Summary of the National Environment Standards for Plantation Forestry
The Governor-General has by Order in Council announced the Resource Management (National Environment Standards for Plantation Forestry) Regulations 2017 (the Regulations), to come into force on 1 May 2018 (the operative date).
The Regulations control how regional councils and territorial authorities (Councils) treat a suite of forestry related activities, in a manner that is nationally consistent. The Regulations apply to afforestation; pruning and thinning to waste; earthworks, river crossings; forestry quarrying; harvesting; mechanical land preparation; replanting; ancillary activities relating to slash traps and indigenous and non-indigenous vegetation clearance; and discharges, disturbances, diversions, noise, dust, indigenous bird nesting, and fuel storage and refuelling. The Regulations do not apply to vegetation clearance that is carried out before afforestation.
Effect of the regulations
The Regulations set out definitions to be applied nationally, and a suite of rules and standards that will apply nationally. The Regulations make a range of activities permitted, if specified standards are met. District and Regional Plans may be more stringent than the Regulations, but only in limited circumstances.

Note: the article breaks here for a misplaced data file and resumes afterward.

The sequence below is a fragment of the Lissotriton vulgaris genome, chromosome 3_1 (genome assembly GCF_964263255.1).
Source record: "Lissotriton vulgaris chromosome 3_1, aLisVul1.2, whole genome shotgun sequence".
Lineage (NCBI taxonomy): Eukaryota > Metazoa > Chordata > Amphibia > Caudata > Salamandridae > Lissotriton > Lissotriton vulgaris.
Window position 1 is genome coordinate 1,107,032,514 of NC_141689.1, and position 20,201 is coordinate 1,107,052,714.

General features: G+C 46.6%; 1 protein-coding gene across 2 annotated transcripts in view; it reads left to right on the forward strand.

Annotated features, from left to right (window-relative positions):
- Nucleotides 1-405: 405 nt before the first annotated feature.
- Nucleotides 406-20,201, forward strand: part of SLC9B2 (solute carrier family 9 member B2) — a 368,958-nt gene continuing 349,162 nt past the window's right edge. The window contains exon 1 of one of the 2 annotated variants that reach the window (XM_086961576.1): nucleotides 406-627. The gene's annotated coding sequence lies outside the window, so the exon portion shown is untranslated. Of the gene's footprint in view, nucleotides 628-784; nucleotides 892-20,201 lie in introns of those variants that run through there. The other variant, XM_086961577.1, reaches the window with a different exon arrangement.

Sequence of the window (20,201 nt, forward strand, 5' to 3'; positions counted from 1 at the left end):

The regulations have also introduced the Erosion Susceptibility Classification (ESC) system which will categorise zones of activity status as green, yellow, red or orange depending on the erosion risk from plantation forestry activities on the site, and have introduced the wilding tree risk calculator which rates the risk of wilding spread from re-planting. There is currently an online database to guide assessments, and by 2018 there is intended to be an online tool to assess the ESC of land.
If any forestry activity is currently being carried out under a resource consent, the Regulations do not prohibit continuation of existing consents. However if the forestry activity is permitted under the Regulations, it is worthwhile operators comparing their resource consent with the permitted framework and determining whether it is possible or beneficial to surrender consents in favour of operating under the new NES regime.